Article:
Observations and inanities by a second-shift assistant supervisor in the Puppy-Grinding division of the Evil Atheist Conspiracy® (our motto: "Sure it's cruel, but think of the jobs!"), your host, Brent Rasmussen.
Have they never heard of body cavities?
Look, not to be too explicit about this, but the use of full body scanners won't make a damned bit of difference to someone who wants to smuggle a bomb or bomb components onto a plane (or anywhere else.) Because there are these things called body cavities, where people have actually been known to insert and hide stuff.
The Dutch have already announced that henceforth all passengers heading to the US will have to go through such scanners. Yesterday on All Things Considered I listened to professional fear-monger and former Bush Administration Homeland Security Secretary Michael Chertoff claim that full body scanners are the solution, but that the evil ACLU had thwarted their use:
Mr. CHERTOFF: Well, a couple of years ago we began the process of testing them to see, first of all, if they worked and second, if they could be deployed without unduely restricting the flow of traffic. And the good news is that we were able to demonstrate that they were successful. We could use them without slowing up traffic and we could also protect privacy.
The difficulty is the ACLU and other similar organizations began a very aggressive campaign to limit or prevent the use of these machines and it culminated frankly last year in a vote by the House of Representatives to be very sharply restricted of the use of these machines. So, although we have acquired these machines, they are not as widely deployed as they should be.
Yeah, as reported this morning on NPR, there are concerns about the scanners being "intrusive":
But lawmakers have been among those reluctant to deploy the machines. In June, the House of Representatives voted overwhelmingly to restrict their use. The vote was big — 310-118 — and bipartisan. Members of both parties said they were concerned that the pictures were too intrusive and questioned their effectiveness.
That's what also worries privacy groups, which have mounted a major campaign against the machines, now being tested at 19 U-S airports. They say there's no guarantee the pictures won't be misused.
"There's nothing to prevent images from being retained even when they say they won't be retained," says Lillie Coney, associate director of the Electronic Privacy Information Center, an advocacy group at the forefront of the campaign.
But above and beyond the privacy concerns, is the simple fact that just scanning what is on the outside of someone's body, or in their carry-on, or in their luggage, is insufficient. Because you can insert sufficient explosive into your rectum to do serious damage. In fact, it's already been done on at least one occasion this year:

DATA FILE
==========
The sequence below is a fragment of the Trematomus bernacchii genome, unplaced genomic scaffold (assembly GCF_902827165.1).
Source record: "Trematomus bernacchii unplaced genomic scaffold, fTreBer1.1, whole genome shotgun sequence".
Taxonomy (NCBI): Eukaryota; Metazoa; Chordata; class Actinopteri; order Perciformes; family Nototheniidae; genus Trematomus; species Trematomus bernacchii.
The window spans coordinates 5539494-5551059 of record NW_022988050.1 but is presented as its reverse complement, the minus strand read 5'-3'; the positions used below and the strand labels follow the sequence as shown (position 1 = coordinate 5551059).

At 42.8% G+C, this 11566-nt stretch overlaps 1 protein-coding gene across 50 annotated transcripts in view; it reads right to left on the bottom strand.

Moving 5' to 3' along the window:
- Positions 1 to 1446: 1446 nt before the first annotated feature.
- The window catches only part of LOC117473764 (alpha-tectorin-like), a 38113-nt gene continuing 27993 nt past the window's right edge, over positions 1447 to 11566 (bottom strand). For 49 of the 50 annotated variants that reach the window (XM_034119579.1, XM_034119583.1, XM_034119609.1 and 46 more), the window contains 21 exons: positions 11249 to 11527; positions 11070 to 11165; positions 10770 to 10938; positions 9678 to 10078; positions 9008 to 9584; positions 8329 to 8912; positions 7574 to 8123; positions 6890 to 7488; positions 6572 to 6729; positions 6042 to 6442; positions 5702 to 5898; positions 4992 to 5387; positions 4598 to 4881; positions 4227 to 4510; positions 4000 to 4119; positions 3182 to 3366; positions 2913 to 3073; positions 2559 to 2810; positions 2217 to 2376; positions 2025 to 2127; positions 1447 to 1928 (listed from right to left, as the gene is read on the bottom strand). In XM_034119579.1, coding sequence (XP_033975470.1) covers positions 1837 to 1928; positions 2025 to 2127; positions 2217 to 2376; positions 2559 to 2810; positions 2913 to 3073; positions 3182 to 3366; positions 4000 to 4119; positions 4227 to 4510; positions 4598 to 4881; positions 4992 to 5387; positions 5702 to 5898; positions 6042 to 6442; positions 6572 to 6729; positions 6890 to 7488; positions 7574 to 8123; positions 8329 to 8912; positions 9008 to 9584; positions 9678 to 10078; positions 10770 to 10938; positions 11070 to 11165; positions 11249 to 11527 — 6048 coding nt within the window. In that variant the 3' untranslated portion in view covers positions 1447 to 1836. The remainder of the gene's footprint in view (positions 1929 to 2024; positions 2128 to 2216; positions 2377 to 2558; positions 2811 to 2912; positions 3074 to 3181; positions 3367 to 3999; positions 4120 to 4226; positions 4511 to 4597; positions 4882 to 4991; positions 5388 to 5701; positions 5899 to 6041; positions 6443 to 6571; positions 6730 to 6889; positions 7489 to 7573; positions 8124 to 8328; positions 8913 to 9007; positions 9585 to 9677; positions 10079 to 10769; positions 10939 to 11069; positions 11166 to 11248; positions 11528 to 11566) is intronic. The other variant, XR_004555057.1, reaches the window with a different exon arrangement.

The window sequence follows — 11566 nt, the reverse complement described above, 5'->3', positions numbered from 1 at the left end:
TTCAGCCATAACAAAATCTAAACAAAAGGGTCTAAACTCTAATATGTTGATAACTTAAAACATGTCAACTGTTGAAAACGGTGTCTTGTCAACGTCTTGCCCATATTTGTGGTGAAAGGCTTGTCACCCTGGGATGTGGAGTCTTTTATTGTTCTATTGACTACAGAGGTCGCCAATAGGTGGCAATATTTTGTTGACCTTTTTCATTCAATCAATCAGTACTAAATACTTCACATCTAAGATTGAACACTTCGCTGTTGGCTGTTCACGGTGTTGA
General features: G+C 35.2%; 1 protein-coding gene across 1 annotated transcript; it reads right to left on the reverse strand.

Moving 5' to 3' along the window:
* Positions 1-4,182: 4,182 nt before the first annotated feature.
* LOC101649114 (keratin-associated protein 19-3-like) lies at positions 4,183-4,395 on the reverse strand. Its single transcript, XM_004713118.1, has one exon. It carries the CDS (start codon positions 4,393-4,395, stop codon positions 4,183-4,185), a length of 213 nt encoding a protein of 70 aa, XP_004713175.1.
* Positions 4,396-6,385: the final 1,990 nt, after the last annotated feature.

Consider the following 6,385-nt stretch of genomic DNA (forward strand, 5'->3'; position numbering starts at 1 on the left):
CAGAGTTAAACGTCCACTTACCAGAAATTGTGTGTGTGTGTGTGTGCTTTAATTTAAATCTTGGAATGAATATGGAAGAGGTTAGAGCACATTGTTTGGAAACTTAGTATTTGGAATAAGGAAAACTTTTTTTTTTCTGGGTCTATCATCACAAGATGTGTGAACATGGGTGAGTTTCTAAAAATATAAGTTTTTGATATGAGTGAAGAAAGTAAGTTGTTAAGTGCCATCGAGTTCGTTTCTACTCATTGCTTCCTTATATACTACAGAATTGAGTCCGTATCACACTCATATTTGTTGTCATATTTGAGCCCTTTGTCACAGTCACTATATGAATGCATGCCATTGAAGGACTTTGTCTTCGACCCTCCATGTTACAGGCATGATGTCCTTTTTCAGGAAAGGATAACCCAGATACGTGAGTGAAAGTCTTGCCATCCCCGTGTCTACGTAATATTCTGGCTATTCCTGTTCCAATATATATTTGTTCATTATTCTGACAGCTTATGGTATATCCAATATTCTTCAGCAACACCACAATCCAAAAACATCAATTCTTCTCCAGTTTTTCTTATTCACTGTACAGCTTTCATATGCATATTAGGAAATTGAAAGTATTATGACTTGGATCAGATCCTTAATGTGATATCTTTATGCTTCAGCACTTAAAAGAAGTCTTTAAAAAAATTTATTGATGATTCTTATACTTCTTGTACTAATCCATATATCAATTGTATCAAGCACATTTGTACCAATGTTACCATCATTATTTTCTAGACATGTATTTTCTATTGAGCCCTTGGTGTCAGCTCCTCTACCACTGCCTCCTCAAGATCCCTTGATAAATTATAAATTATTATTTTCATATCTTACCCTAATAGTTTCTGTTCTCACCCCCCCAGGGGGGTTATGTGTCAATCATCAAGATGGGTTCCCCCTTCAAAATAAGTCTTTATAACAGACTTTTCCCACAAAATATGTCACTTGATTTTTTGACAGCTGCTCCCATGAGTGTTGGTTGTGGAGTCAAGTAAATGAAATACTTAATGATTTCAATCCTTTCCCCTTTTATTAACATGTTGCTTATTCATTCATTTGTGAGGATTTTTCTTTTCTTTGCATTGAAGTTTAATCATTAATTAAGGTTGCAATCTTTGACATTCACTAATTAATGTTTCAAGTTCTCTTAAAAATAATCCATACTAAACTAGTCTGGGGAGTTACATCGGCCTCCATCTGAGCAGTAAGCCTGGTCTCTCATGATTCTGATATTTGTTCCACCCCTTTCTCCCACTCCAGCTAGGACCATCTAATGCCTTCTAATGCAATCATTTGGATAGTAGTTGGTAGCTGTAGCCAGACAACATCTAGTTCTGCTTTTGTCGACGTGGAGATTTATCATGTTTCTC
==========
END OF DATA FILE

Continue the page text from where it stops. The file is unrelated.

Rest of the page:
On the evening of Aug. 28, Prince Mohammed bin Nayef, the Saudi Deputy Interior Minister — and the man in charge of the kingdom’s counterterrorism efforts — was receiving members of the public in connection with the celebration of Ramadan, the Islamic month of fasting. As part of the Ramadan celebration, it is customary for members of the Saudi royal family to hold public gatherings where citizens can seek to settle disputes or offer Ramadan greetings.
One of the highlights of the Friday gathering was supposed to be the prince’s meeting with Abdullah Hassan Taleh al-Asiri, a Saudi man who was a wanted militant from al Qaeda in the Arabian Peninsula (AQAP). Al-Asiri had allegedly renounced terrorism and had requested to meet the prince in order to repent and then be accepted into the kingdom’s amnesty program.
* * *
But the al-Asiri case ended very differently from the al-Awfi case. Unlike al-Awfi, al-Asiri was not a genuine repentant — he was a human Trojan horse. After al-Asiri entered a small room to speak with Prince Mohammed, he activated a small improvised explosive device (IED) he had been carrying inside his anal cavity. The resulting explosion ripped al-Asiri to shreds but only lightly injured the shocked prince — the target of al-Asiri’s unsuccessful assassination attempt.
I've joked about this as the TSA's "Grab your ankles, please" moment - but as a matter of simple fact, unless we actually go to full body-cavity searches, we cannot prevent this technique from being used in the future. Anything short of that is nothing more than a minor annoyance for terrorists, and an intrusion into the privacy of all other individuals who fly. Do we *really* want to take that step?
(Cross posted to Communion of Dreams.)